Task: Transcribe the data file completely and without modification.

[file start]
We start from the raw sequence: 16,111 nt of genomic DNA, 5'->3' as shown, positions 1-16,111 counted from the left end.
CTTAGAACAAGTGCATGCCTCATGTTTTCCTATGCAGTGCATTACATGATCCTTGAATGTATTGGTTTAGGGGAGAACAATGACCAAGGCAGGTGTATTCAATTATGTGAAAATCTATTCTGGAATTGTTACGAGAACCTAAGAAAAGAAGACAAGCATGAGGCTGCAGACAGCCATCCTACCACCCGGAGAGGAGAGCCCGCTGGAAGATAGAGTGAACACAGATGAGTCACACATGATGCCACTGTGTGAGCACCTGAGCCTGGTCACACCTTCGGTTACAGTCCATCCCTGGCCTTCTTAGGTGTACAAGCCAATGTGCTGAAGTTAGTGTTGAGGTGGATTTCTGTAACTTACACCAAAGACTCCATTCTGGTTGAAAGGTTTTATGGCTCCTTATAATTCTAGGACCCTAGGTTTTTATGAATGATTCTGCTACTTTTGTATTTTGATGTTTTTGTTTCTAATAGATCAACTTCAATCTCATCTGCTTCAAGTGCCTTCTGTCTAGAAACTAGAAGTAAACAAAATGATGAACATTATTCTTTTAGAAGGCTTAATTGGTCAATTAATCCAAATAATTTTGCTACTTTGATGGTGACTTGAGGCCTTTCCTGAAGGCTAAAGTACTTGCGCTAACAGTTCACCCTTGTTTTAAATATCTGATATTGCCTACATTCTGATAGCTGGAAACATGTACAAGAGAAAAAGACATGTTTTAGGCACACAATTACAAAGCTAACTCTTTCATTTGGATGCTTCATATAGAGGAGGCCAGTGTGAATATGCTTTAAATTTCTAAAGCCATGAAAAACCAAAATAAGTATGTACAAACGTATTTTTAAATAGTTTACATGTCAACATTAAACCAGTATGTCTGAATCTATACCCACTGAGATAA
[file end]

We start from the raw sequence: 16,111 nt of genomic DNA, 5'->3' as shown, positions 1-16,111 counted from the left end.
CTTAGAACAAGTGCATGCCTCATGTTTTCCTATGCAGTGCATTACATGATCCTTGAATGTATTGGTTTAGGGGAGAACAATGACCAAGGCAGGTGTATTCAATTATGTGAAAATCTATTCTGGAATTGTTACGAGAACCTAAGAAAAGAAGACAAGCATGAGGCTGCAGACAGCCATCCTACCACCCGGAGAGGAGAGCCCGCTGGAAGATAGAGTGAACACAGATGAGTCACACATGATGCCACTGTGTGAGCACCTGAGCCTGGTCACACCTTCGGTTACAGTCCATCCCTGGCCTTCTTAGGTGTACAAGCCAATGTGCTGAAGTTAGTGTTGAGGTGGATTTCTGTAACTTACACCAAAGACTCCATTCTGGTTGAAAGGTTTTATGGCTCCTTATAATTCTAGGACCCTAGGTTTTTATGAATGATTCTGCTACTTTTGTATTTTGATGTTTTTGTTTCTAATAGATCAACTTCAATCTCATCTGCTTCAAGTGCCTTCTGTCTAGAAACTAGAAGTAAACAAAATGATGAACATTATTCTTTTAGAAGGCTTAATTGGTCAATTAATCCAAATAATTTTGCTACTTTGATGGTGACTTGAGGCCTTTCCTGAAGGCTAAAGTACTTGCGCTAACAGTTCACCCTTGTTTTAAATATCTGATATTGCCTACATTCTGATAGCTGGAAACATGTACAAGAGAAAAAGACATGTTTTAGGCACACAATTACAAAGCTAACTCTTTCATTTGGATGCTTCATATAGAGGAGGCCAGTGTGAATATGCTTTAAATTTCTAAAGCCATGAAAAACCAAAATAAGTATGTACAAACGTATTTTTAAATAGTTTACATGTCAACATTAAACCAGTATGTCTGAATCTATACCCACTGAGATAA